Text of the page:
Studies of night vision, supplemental oxygen, even crash helmets and safety belts emerged from aviation medicine. New materials and new uses for old materials appeared as well. Companies manufacturing consumer goods such as silverware converted to manufacture military goods such as surgical instruments. Automobile factories re-tooled to make tanks and airplanes. These industrial modifications required rapid and creative engineering, transportation, and communications solutions.

Consumers had to conserve, or just do with out. The 3M company felt compelled to run advertisements apologizing to homemakers for the scarcity of Scotch tape in stores across the country; available supplies of the product had been diverted to the front for the war effort. New materials emerged to fill these voids; many had been invented just before the war but found wide use during World War II: plastic wrap trademarked as Saran wrap became a substitute for aluminum foil for covering food and was used for covering guns during shipping ; cardboard milk and juice containers replaced glass bottles; acrylic sheets were molded into bomber noses and fighter-plane canopies; plywood emerged as a substitute for scarce metals, for everything from the hulls of PT boats to aircraft wings.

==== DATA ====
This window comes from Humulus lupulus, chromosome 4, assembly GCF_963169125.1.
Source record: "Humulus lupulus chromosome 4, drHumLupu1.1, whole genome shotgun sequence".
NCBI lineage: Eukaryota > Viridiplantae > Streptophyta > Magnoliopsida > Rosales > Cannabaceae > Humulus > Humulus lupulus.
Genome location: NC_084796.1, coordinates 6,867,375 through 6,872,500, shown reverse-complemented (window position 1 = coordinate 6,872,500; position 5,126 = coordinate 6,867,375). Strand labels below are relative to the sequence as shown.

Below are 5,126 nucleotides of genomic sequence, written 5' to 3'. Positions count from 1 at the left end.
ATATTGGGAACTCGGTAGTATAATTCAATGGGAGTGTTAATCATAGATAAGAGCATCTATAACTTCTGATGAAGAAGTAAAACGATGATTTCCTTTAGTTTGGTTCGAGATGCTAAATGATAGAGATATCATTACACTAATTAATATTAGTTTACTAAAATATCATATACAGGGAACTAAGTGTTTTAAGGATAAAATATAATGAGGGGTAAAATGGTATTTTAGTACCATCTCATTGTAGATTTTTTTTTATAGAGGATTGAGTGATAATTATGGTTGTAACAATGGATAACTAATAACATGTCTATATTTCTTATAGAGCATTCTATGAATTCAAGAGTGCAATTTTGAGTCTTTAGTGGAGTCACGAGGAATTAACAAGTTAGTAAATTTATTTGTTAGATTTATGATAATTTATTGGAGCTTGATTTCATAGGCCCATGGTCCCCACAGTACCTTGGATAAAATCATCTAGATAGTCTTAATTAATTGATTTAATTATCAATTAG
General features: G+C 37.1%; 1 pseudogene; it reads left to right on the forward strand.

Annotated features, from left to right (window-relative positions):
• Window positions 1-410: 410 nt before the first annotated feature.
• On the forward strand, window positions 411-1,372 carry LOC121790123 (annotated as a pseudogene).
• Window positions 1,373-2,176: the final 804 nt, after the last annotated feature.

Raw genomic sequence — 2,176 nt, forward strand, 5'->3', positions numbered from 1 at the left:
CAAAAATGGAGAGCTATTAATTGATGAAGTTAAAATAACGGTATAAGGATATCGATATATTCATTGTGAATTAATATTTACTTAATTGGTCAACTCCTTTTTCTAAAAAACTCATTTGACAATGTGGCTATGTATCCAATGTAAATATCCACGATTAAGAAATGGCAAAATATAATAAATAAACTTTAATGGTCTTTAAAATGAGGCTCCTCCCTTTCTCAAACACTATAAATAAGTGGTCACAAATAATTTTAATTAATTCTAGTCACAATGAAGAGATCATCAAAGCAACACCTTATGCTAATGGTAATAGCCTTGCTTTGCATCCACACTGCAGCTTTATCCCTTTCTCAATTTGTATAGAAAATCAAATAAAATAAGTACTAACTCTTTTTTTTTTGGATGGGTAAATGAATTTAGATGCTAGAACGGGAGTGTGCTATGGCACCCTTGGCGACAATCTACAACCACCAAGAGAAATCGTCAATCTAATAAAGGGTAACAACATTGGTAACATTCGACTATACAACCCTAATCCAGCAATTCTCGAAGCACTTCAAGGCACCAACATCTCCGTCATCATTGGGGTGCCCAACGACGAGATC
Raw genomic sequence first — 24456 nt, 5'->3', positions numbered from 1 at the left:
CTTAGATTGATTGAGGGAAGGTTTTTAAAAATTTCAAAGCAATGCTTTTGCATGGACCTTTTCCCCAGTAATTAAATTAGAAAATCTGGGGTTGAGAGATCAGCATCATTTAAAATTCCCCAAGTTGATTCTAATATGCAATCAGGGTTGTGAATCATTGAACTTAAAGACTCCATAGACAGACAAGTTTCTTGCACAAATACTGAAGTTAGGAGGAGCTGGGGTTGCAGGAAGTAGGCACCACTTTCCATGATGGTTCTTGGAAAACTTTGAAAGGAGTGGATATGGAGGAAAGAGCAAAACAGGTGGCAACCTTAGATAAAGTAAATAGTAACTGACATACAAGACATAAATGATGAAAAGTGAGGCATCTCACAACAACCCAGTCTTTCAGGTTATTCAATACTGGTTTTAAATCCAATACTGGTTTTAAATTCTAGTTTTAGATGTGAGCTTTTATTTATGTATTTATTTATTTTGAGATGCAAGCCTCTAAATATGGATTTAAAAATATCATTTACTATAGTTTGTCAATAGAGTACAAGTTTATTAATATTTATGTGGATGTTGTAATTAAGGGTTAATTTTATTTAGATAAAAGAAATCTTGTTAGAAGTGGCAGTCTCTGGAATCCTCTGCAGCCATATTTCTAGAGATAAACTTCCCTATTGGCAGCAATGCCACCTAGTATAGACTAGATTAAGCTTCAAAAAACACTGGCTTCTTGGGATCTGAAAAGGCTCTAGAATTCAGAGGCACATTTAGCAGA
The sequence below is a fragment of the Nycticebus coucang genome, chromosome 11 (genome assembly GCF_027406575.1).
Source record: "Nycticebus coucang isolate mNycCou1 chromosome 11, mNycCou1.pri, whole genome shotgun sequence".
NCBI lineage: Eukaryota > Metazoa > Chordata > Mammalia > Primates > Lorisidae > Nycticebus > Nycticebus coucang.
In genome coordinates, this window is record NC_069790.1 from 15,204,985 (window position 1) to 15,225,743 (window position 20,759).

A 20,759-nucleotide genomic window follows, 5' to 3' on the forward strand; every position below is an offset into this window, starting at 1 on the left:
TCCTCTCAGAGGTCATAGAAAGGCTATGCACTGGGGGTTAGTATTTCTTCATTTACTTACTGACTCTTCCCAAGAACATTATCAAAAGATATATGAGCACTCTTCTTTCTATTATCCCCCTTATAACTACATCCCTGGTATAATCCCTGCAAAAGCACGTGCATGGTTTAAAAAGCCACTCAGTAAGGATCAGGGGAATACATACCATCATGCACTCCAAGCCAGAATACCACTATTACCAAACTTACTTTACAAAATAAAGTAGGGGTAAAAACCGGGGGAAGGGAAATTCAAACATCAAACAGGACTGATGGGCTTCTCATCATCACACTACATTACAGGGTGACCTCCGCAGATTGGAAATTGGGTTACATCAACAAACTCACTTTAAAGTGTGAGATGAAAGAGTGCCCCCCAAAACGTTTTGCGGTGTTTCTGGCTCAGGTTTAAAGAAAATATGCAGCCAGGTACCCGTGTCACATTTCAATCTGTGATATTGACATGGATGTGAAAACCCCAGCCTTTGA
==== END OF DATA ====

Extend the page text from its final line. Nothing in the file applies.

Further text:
The science of nutrition expanded greatly during WWII. In the United States, scientists worked to identify which vitamins and minerals were most essential to a healthy body and in what amounts.

World War 2 left toxic legacy of ill health and depression

Studies were conducted to determine how many calories were burned doing various activities. Proper food preparation, storage and handling, and preservation became a top priority for the military. Meeting these challenges meant working first in the laboratory before working in the kitchen. The development of the D-ration provides a great example. A three-portion package of these bars would provide a soldier with 1, calories of energy.